In other words, the design of software is not driven by predictive and deterministic natural laws, but by the arbitrary requirements of whatever hardware and social organizations it serves. Because arbitrary complexity is the essence of software, it will always be difficult to develop correctly. Despite tremendous technological progress, software engineers have agreed that arbitrary complexity imposes fundamental constraints on our ability to engineer reliable software systems.
In the case of missile defense, software must integrate disparate pieces of equipment (such as missile interceptors, radars, satellites, and command consoles) with the procedures of various countries (such as U.S., European, Japanese, and South Korean missile defense commands). Software can only meet the ad hoc requirements of physical hardware and social organizations by becoming arbitrarily complex.
Software engineers manage the arbitrary complexity of software through modular design, skillful project management, and a variety of automated tools that help to prevent common errors. Nonetheless, as the arbitrary complexity of software grows, so too do unexpected interactions and errors. The only way to make software reliable is to use it operationally and correct the errors that emerge in real-world use. If the operating conditions change only slightly, new and unexpected errors may emerge. Decades of experience have shown that it is impossible to develop trustworthy software of any practical scale without operational testing and debugging.
In some contexts, glitches are not catastrophic. For example, in 2007 six F-22 Raptors flew from Hawaii to Japan for the first time, and as they crossed the International Date Line their computers crashed. Repeated efforts to reboot failed and the pilots were left without navigation computers, information about fuel, and much of their communications. Fortunately, weather was clear so they could follow refueling tankers back to Hawaii and land safely. The software glitch was fixed within 48 hours.
Had the weather been bad or had the Raptors been in combat, the error would have had much more serious consequences. In such situations, time becomes much more critical. Similarly, a missile defense system must operate properly within the first few minutes that it is needed; there is no time for software updates.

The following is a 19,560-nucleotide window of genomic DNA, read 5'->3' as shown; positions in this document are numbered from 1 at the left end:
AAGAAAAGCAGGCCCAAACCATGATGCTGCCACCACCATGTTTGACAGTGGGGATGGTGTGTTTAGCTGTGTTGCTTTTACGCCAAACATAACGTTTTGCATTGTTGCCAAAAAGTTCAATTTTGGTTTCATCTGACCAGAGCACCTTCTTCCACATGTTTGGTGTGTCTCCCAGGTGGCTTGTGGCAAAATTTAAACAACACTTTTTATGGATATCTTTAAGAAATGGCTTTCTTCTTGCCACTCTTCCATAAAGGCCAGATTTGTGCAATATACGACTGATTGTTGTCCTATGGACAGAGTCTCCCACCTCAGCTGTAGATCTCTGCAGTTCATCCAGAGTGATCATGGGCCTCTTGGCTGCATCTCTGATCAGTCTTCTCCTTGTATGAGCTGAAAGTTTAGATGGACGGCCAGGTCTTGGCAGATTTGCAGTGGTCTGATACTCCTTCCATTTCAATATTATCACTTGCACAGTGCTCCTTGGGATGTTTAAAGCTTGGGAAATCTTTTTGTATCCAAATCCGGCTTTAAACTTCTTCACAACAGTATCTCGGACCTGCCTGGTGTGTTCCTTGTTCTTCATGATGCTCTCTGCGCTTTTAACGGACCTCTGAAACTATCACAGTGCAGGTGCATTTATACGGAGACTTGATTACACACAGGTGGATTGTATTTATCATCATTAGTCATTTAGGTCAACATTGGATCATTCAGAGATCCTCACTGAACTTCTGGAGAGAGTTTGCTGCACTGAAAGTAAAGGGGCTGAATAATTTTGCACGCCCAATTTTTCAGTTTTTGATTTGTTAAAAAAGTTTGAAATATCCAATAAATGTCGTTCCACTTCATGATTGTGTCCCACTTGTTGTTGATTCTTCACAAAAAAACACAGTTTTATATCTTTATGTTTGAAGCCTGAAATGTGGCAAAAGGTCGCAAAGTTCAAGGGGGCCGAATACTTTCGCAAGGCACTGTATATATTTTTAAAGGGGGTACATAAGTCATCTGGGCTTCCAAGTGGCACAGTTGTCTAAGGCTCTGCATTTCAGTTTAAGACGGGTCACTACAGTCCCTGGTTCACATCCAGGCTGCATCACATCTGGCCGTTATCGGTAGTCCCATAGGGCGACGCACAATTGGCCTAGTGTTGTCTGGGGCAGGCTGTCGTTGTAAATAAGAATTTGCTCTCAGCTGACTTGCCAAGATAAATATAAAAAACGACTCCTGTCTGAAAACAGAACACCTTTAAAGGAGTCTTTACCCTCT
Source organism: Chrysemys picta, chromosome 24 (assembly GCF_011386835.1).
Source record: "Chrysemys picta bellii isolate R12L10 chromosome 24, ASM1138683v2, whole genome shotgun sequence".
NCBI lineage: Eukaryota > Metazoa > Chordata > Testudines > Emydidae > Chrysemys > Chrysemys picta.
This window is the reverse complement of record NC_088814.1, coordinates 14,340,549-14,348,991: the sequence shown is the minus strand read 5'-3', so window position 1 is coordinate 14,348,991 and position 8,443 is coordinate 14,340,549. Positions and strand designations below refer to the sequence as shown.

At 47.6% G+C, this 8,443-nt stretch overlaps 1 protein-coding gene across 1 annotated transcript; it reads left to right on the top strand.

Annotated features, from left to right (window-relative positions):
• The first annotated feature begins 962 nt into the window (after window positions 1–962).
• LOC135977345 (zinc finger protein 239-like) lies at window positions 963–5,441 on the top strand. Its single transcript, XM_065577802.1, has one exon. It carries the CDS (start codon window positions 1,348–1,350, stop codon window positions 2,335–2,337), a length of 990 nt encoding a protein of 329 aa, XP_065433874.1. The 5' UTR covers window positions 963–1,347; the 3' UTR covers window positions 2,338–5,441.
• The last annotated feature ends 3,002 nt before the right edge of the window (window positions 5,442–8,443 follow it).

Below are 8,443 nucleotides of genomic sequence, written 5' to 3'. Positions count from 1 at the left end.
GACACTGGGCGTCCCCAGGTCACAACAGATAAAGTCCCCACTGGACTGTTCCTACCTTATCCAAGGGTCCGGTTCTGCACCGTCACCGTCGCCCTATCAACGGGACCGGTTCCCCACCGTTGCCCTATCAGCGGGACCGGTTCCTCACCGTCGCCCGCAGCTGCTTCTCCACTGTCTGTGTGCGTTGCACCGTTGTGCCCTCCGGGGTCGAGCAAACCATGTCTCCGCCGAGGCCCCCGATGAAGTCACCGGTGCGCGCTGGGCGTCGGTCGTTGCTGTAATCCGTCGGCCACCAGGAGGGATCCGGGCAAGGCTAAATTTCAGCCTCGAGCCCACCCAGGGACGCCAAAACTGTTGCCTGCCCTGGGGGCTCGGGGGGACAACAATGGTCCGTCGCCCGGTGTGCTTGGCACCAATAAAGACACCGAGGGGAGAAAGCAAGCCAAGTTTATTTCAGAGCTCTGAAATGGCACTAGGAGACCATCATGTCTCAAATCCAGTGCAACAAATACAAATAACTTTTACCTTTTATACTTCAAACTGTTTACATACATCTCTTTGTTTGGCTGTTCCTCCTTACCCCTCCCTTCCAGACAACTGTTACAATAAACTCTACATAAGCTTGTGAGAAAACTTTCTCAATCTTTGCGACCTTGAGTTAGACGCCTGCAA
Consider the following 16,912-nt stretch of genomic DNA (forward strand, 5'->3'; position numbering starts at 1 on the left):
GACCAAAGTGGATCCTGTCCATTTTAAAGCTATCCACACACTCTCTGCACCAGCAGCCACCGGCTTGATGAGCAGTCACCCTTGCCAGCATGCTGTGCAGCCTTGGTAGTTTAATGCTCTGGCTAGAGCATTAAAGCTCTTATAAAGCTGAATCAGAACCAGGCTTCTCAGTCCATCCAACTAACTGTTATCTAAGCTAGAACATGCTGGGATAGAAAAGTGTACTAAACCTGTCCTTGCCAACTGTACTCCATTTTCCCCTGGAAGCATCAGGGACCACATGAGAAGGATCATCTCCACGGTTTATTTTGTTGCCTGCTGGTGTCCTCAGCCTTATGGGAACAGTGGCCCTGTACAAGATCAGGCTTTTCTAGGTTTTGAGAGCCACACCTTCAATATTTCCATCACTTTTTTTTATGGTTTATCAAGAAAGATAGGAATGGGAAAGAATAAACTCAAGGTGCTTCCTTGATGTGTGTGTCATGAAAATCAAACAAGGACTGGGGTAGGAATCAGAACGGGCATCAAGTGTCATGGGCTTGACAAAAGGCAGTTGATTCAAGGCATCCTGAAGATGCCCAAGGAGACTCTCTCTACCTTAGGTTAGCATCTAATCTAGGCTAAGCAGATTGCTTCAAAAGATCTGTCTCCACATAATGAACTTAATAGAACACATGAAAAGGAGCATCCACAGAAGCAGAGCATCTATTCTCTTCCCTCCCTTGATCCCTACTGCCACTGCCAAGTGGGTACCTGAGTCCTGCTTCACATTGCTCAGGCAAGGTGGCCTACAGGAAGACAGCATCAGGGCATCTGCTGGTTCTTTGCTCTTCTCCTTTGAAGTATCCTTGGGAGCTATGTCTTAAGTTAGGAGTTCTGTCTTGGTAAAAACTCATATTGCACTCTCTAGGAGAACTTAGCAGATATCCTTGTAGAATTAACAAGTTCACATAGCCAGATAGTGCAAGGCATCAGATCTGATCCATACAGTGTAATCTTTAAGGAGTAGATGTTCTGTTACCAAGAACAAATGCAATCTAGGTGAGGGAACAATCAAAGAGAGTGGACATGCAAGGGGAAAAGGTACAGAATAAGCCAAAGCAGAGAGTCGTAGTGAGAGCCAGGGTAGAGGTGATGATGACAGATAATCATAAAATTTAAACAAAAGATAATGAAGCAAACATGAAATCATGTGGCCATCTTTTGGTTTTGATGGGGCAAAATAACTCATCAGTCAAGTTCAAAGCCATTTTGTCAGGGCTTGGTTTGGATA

What has been proven? The difference between field tests and combat experience
Because a small change in operating conditions can cause unexpected interactions in software, missile defenses can only be proven through real-world combat experience. Yet those who describe defenses as “proven” are typically referring to results obtained on a testing range. The phased adaptive approach’s emphasis on “proven” refers to its focus on the SM-3 missile, which has tested better than the ground-based midcourse defense (GMD). The SM-3 Block 1 system is based on technology in the Navy’s Aegis air and missile defense system, and it has succeeded in 19 of 23 intercept attempts (nearly 83 percent), whereas the GMD has succeeded in only half (8 of 16) intercept attempts. Similarly, when Army officers and project managers call the theater high altitude area defense (THAAD) proven, they are referring to results on a test range. THAAD, a late midcourse and early terminal phase defense, has intercepted eleven out of eleven test targets since 2005.
While tests are extremely important, they do not prove that missile defenses will be reliable in battle. Experience reveals at least three ways in which differences between real-world operating conditions and the testing range may cause missile defense software to fail.
First, missile defense software and test programs make assumptions about the behavior of its targets which may not be realistic. The qualities of test targets are carefully controlled—between 2002 and 2008, over 11 percent of missile defense tests were aborted because the target failed to behave as expected.
But real targets can also behave unexpectedly. For example, in the 1991 Gulf War, short range Scud missiles launched by Iraq broke up as they reentered the atmosphere, causing them to corkscrew rather than follow a predictable ballistic trajectory.This unpredictable behavior is a major reason that the Patriot (PAC-2) missile defense missed at least 28 out of 29 intercept attempts. Although the Patriot had successfully intercepted six targets on a test range, the unpredictability of real-world targets thwarted its success in combat.
Second, missile defense tests are conducted under very different time pressures than those of real-world battle. Missile defense tests do not require operators to remain watchful over an extended period of days or weeks, until the precise one or two minutes in which a missile is fired. Instead crews are given a “window of interest,” typically spanning several hours, in which to look for an attack. Defenders of such tests argue that information about the window of attack is necessary (to avoid conflicts with normal air and sea traffic), and realistic (presumably because defenses will only be used during a limited period of conflict).